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The New York Times is Responsible for Misperception Edward Snowden Sought Clemency

By: Kevin Gosztola

November 5, 2013

(update below) 

In the past twenty-four hours, there has been quite a bit of discussion about remarks from the White House and two members of Congress addressing whether or not former National Security Agency contractor Edward Snowden deserves clemency for releasing classified documents to journalists, who have written numerous stories exposing the true nature of the US surveillance state.

The questions apparently stemmed from something written in a letter to the German government in relation to possibly offering testimony to the government. Nowhere in the letter, however, does Snowden ask for clemency.

Greg Mitchell of The Nation was one of the first to begin to fully account for this perception being created by media that Snowden had entered a plea for clemency from the US government that was soon after rejected. "Did he even make this request?" Mitchell asked.

"Glenn Greenwald, his reporter friend who should know, declared otherwise on Twitter this morning: "The US media fabricated this 'Snowden is pleading for clemency’ fairy tale—where did this happen? Where did he 'plead for clemency’?" And: "All weekend, mindless TV news personalities asked: 'Snowden is pleading for clemency—what’s your reaction?’ This never happened."

Michael Masnick of Techdirt suggested the Associated Press was likely responsible. But AP could not be the outlet mostly responsible for popularizing this false perception because the story was not published until 3:30 am EST on November 4. All throughout the weekend this "plea" for "clemency" was popping up in news stories.

The outlet responsible appears to be The New York Times. Here is the tweet that went out in the afternoon on Friday, November 1:

The story states, "In his letter, Mr. Snowden, 30, also appealed for clemency. He said his disclosures about American intelligence activity at home and abroad, which he called 'systematic violations of law by my government that created a moral duty to act,’ have had positive effects."

This was picked up by other media outlets in the US, which apparently did not actually look at the letter to confirm if it was, in fact, an "appeal" for "clemency."

Clemency is typically sought after one has been convicted of crimes. They make a formal request for clemency to the government (as Private Chelsea Manning did a few months ago after she was sentenced to thirty-five years in military prison for releasing information to WikiLeaks).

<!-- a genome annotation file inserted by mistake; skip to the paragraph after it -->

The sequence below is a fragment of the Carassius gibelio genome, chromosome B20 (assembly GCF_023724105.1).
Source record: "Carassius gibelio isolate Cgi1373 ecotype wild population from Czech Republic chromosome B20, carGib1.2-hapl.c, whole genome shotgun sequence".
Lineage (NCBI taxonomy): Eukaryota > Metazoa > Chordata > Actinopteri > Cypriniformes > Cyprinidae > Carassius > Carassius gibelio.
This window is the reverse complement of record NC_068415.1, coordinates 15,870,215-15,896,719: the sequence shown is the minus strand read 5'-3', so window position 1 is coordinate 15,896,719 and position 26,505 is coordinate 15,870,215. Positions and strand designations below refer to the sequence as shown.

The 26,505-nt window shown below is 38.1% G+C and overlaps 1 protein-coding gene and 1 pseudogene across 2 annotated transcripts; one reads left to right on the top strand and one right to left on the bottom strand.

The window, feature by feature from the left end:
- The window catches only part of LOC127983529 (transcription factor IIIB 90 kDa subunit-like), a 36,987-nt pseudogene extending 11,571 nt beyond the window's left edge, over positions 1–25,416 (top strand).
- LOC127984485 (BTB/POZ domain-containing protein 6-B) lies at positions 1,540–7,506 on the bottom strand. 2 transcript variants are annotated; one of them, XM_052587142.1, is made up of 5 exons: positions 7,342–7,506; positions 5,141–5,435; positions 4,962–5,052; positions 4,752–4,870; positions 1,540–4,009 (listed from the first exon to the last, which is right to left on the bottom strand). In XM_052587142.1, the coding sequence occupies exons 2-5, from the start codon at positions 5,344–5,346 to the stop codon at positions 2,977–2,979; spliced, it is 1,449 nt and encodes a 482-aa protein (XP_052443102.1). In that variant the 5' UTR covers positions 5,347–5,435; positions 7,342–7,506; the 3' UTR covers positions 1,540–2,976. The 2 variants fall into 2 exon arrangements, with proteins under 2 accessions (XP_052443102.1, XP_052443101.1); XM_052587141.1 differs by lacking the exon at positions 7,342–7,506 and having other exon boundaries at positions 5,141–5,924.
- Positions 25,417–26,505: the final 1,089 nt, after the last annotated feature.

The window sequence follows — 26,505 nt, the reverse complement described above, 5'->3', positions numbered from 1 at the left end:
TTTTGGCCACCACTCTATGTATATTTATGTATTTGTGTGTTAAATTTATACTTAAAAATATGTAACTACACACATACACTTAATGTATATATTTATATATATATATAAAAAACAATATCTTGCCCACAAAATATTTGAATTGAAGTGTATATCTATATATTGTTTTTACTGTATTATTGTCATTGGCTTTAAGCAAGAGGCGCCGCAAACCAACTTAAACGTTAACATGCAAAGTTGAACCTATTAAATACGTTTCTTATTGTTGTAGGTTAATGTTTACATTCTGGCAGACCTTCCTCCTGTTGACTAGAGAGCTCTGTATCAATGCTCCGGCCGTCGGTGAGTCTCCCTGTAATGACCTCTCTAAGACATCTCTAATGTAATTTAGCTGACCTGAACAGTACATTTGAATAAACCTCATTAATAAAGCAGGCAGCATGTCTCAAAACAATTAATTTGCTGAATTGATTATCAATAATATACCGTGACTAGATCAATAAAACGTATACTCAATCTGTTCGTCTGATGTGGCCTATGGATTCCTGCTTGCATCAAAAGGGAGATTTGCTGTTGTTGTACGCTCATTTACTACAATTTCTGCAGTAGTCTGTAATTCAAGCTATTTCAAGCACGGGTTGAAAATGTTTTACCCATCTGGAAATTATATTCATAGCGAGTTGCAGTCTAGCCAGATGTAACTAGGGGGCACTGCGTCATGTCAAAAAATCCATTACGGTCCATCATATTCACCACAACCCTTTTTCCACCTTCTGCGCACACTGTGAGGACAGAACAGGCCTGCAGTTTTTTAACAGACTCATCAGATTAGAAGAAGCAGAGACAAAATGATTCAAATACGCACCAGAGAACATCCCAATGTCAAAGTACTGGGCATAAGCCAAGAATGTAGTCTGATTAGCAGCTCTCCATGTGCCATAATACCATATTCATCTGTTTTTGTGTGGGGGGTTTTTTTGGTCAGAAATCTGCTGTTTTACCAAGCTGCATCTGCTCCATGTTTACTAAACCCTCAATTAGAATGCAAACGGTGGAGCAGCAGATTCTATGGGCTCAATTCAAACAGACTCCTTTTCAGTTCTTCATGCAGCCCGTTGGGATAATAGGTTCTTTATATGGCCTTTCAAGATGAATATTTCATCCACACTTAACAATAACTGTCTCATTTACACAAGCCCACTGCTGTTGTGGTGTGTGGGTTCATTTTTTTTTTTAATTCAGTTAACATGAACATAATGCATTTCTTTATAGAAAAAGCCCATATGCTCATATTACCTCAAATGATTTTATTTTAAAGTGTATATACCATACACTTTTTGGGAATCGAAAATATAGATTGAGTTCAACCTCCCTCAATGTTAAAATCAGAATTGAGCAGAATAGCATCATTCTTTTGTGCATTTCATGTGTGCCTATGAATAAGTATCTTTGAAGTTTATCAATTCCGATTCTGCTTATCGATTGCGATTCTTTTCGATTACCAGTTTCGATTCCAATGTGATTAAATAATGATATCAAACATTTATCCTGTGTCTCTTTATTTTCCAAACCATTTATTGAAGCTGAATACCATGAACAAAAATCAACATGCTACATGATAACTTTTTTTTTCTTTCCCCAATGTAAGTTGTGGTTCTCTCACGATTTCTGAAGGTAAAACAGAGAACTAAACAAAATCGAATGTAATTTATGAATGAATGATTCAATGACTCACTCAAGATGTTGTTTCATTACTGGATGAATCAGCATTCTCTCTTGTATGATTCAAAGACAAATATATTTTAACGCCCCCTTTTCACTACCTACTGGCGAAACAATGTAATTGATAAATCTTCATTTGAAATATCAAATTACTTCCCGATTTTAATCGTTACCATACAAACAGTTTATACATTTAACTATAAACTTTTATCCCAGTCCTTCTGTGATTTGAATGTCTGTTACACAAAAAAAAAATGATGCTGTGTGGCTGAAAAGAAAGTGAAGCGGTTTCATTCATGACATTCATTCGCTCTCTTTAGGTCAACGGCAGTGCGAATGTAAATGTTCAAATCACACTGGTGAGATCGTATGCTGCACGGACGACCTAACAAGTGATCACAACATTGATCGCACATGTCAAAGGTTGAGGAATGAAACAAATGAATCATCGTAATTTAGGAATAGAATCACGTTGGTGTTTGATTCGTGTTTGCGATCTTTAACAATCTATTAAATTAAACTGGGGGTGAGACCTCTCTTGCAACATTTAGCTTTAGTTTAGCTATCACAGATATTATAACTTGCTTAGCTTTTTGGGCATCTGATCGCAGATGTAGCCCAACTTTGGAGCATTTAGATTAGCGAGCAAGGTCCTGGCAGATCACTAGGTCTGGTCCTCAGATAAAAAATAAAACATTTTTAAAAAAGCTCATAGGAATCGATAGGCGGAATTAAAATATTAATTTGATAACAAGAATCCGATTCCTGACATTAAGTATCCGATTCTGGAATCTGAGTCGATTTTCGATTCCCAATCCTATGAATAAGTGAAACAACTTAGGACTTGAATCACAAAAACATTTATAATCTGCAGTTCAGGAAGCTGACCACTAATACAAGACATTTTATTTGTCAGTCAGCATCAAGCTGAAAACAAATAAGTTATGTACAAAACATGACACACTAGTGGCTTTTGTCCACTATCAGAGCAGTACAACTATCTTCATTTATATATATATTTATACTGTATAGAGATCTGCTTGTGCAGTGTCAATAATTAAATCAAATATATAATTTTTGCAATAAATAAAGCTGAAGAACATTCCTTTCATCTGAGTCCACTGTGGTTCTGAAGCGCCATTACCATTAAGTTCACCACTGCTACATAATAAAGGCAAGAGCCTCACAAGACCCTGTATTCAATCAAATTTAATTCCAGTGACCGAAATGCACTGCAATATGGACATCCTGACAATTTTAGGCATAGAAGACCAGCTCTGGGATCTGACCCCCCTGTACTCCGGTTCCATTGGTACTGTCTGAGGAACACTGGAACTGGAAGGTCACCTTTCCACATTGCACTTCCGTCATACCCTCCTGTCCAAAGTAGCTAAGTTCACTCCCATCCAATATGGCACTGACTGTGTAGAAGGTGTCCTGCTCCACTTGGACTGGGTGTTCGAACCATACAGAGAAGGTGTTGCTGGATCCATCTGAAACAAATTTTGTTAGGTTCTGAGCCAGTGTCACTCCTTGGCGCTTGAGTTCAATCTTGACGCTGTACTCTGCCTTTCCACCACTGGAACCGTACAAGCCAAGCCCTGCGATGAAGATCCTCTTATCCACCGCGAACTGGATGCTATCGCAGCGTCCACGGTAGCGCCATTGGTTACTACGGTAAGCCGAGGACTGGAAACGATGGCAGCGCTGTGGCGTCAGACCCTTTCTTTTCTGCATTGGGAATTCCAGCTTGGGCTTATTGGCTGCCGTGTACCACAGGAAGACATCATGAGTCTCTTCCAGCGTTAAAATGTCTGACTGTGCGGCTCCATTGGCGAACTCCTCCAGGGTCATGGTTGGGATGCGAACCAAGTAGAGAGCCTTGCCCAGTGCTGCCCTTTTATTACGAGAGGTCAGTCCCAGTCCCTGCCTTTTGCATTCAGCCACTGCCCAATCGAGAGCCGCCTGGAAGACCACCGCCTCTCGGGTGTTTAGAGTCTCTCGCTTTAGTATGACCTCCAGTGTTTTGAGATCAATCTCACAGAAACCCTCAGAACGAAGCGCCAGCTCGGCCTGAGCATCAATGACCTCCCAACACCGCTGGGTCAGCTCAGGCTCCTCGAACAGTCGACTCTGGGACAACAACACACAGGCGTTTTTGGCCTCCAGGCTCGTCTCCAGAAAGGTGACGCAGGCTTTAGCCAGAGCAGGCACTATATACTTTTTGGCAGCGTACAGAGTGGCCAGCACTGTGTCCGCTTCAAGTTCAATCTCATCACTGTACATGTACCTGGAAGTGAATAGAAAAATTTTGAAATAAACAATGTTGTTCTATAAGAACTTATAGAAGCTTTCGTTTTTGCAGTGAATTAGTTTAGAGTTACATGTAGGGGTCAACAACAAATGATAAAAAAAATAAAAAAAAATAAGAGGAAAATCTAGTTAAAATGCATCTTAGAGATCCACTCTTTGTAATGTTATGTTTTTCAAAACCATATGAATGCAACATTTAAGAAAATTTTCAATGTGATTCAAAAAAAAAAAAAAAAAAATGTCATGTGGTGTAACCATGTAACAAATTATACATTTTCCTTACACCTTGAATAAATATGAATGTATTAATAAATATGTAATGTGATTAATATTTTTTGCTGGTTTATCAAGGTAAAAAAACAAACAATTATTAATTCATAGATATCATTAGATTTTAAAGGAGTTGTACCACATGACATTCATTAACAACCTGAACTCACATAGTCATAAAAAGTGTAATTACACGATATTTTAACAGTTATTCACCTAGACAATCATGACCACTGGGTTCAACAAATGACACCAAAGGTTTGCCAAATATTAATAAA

Jesselyn Radack, an attorney and national security and human rights director of the Government Accountability Project who has spoken on behalf of Snowden, said "any fair reading of the letter" to the German government would not lead one to think he had made a request for clemency. That "implies he is guilty and now asking for some sort of pardon or commutation."

Snowden has not been convicted. He has been charged with theft of government property and two violations of a World War I-era law originally intended for prosecuting spies, which is known as the Espionage Act. It was intended for prosecuting spies, not leakers—and definitely not whistleblowers (although President Barack Obama has used it against leakers or whistleblowers to an alarming extent).

Additionally, Radack indicated she was surprised that all throughout the weekend no media outlets contacted her or anyone connected with Snowden to confirm whether a formal clemency request had been submitted or rejected.

This misperception around a plea for clemency has greatly benefited the US government. Senator Dianne Feinstein, Rep. Mike Rogers and an aide from the White House would not have had the question put to them of whether Snowden deserved "clemency" on Sunday morning news programs if the Times had not inaccurately reported on the letter. They would not have been given the gift of being able to abruptly reframe debate around Snowden so that people were essentially talking about how someone "guilty" does not get to dodge responsibility for committing crimes.